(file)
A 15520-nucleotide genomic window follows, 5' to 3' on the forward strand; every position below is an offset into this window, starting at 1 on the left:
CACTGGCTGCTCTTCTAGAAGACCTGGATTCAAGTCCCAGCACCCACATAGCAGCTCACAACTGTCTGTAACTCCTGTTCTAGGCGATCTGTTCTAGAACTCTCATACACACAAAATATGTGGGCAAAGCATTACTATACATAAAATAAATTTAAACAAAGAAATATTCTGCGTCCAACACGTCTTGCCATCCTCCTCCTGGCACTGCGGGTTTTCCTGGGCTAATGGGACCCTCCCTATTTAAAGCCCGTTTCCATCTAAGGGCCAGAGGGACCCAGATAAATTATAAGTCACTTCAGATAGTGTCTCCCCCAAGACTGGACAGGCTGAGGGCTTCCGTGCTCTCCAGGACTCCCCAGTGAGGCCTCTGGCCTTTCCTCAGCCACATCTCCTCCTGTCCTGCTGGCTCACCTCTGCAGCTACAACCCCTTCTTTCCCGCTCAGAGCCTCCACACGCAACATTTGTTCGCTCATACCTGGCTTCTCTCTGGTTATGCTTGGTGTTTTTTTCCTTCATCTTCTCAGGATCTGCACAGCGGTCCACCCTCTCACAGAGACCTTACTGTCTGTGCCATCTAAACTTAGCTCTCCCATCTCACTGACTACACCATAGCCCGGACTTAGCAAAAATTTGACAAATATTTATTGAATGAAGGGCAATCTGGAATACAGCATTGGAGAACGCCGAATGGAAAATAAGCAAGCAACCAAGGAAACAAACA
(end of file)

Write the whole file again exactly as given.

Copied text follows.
A 15520-nucleotide genomic window follows, 5' to 3' on the forward strand; every position below is an offset into this window, starting at 1 on the left:
CACTGGCTGCTCTTCTAGAAGACCTGGATTCAAGTCCCAGCACCCACATAGCAGCTCACAACTGTCTGTAACTCCTGTTCTAGGCGATCTGTTCTAGAACTCTCATACACACAAAATATGTGGGCAAAGCATTACTATACATAAAATAAATTTAAACAAAGAAATATTCTGCGTCCAACACGTCTTGCCATCCTCCTCCTGGCACTGCGGGTTTTCCTGGGCTAATGGGACCCTCCCTATTTAAAGCCCGTTTCCATCTAAGGGCCAGAGGGACCCAGATAAATTATAAGTCACTTCAGATAGTGTCTCCCCCAAGACTGGACAGGCTGAGGGCTTCCGTGCTCTCCAGGACTCCCCAGTGAGGCCTCTGGCCTTTCCTCAGCCACATCTCCTCCTGTCCTGCTGGCTCACCTCTGCAGCTACAACCCCTTCTTTCCCGCTCAGAGCCTCCACACGCAACATTTGTTCGCTCATACCTGGCTTCTCTCTGGTTATGCTTGGTGTTTTTTTCCTTCATCTTCTCAGGATCTGCACAGCGGTCCACCCTCTCACAGAGACCTTACTGTCTGTGCCATCTAAACTTAGCTCTCCCATCTCACTGACTACACCATAGCCCGGACTTAGCAAAAATTTGACAAATATTTATTGAATGAAGGGCAATCTGGAATACAGCATTGGAGAACGCCGAATGGAAAATAAGCAAGCAACCAAGGAAACAAACA